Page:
10 Years of the Wray Photo Display

I still don’t really know how to stand normally.

On August 10th 2006, we deployed the first version of the Wray Photo Display in a side room of the village hall, which was at the time mostly used as a waiting room when the doctor visited.

The software was pretty stable, I thought, but I’d soon learn that was rarely the sticking point when it came to deploying things in public spaces. We spent much of the time trying to figure out how to get into a locked cupboard that housed all the networking equipment, while a visiting German researcher, whose name I forget, took me to one side and conspiratorially suggested “there is a way to unlock doors without a key… I have seen it in movies.”

It was the best day ever.

The Start of Something

DSC_0041As a fresh computer science graduate, I’d been hired for the summer to repurpose the existing Hermes Photo Display, which had been used internally in the Computing Department, into something that could be deployed in a nearby village. Wray had been working with other academics in the department on deploying a wireless mesh network, so goodwill in the community was high and we had a network infrastructure that was (mostly) capable of supporting deployments. So we strung together a gallery of photos programmed in Java, a bit of ropey Bluetooth file transferring that nobody would use, and a simple web interface for uploading photos, and figured we would just see what happened.

We were not quite the first people to take public displays out of offices and into community spaces (e.g. EyeCanvas), but we weren’t far off. The first wave of public displays stuff had really peaked a few years earlier, but it was just becoming possible to take deployments out of semi-controlled environments: decent sized terrible touch screens were just about affordable, wifi was just about available, and phones were, if not smart, then at least not entirely stupid. So the time was right for what I think of as a second wave of public displays research that was able to go properly ‘in the wild’.

It would also turn out to be the start of my research career. As well as exposure to a research environment, what really got me hooked was building something that people actually used—and with enthusiasm no less. Working with the community over the subsequent month or so to rapidly iterate the prototype was incredibly rewarding, as was the feeling of having contributed something, no matter how trivial, to the community. It was some time before I realised this was not how all research was conducted, although I haven’t let that detail bother me since.

The Long Haul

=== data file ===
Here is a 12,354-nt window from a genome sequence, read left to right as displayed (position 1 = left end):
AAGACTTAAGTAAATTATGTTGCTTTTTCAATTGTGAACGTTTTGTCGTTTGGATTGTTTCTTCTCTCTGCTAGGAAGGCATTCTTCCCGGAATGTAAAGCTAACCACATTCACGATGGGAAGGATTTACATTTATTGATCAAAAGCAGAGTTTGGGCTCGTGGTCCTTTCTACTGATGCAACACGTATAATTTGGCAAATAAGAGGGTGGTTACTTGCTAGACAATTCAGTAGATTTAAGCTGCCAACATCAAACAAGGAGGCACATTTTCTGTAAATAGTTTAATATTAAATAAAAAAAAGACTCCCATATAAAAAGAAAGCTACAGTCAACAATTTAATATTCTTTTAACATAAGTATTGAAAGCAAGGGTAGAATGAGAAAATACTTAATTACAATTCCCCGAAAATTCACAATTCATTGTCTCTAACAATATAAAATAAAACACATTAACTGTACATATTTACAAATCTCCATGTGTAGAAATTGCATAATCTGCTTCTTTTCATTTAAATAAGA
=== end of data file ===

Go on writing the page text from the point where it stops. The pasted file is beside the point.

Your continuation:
I try not to write or gives talks about Wray much anymore, because I feel like we flogged that deployment pretty hard. Looking back, if I’m honest, most of the interesting findings came out of that first year of deployment, and I would definitely have approached a PhD around it very differently. But I’m still more proud of that piece of work that anything I’ve done subsequently, and the fact that the display is still being used a decade later boggles my mind a little bit. I don’t think there are many bits of work in HCI that can claim that distinction!

As the deployment went on it became clear that were were some big question to be answered about how we end a project like Wray after five years of regular engagement with the community. They valued the display and had put a lot of effort into curating the content they’d uploaded, but I was about to leave Lancaster and had pretty much squeezed out every drop of research I could. The system was stable, but it could never stay that way (and as sod’s law would have it, the hard drive failed within weeks of me leaving).

We summarised those issues in our Leaving the Wild paper, which provided a launching point for my recent strand of research around DIY, makerspaces and hackathons. These projects are really about asking how communities can be empowered to build something like this for themselves. The display had such a positive role on the community, but there’s really nothing there that couldn’t now be hacked together with a Raspberry Pi and a Flickr stream. Same deal with Viewpoint. In an idea world, that kind of technology should be within reach of any community, not just those that have a relationship with the local university.

As for the Wray display itself, last I heard it was still out in the community, now located in the village pub rather than the shop. It’s once again in active use for research, being used by the SHARC project to explore locative community heritage, and another PhD student is beginning their journey in Wray.

CHI 2016: Making Community: The Wider Role of Makerspaces in Public Life

making-community-grabWe’re very happy to have had a paper accepted into CHI 2016 based on the makerspaces survey we carried out in the early stages of In the Making.

The pre-print is now available to download.


Makerspaces are a growing resource for amateurs and professionals alike. While the role of makerspaces in innovation and peer learning is widely discussed, we attempt to look at the wider roles that makerspaces play in public life. Through site visits and interviews at makerspaces and similar facilities across the UK, we have identified additional roles that these spaces play: as social spaces, in supporting wellbeing, by serving the needs of the communities they are located in and by reaching out to excluded groups. Based on these findings, we suggest implications and future directions for both makerspace organisers and community researchers.


We found evidence of four roles played by makerspaces in their communities: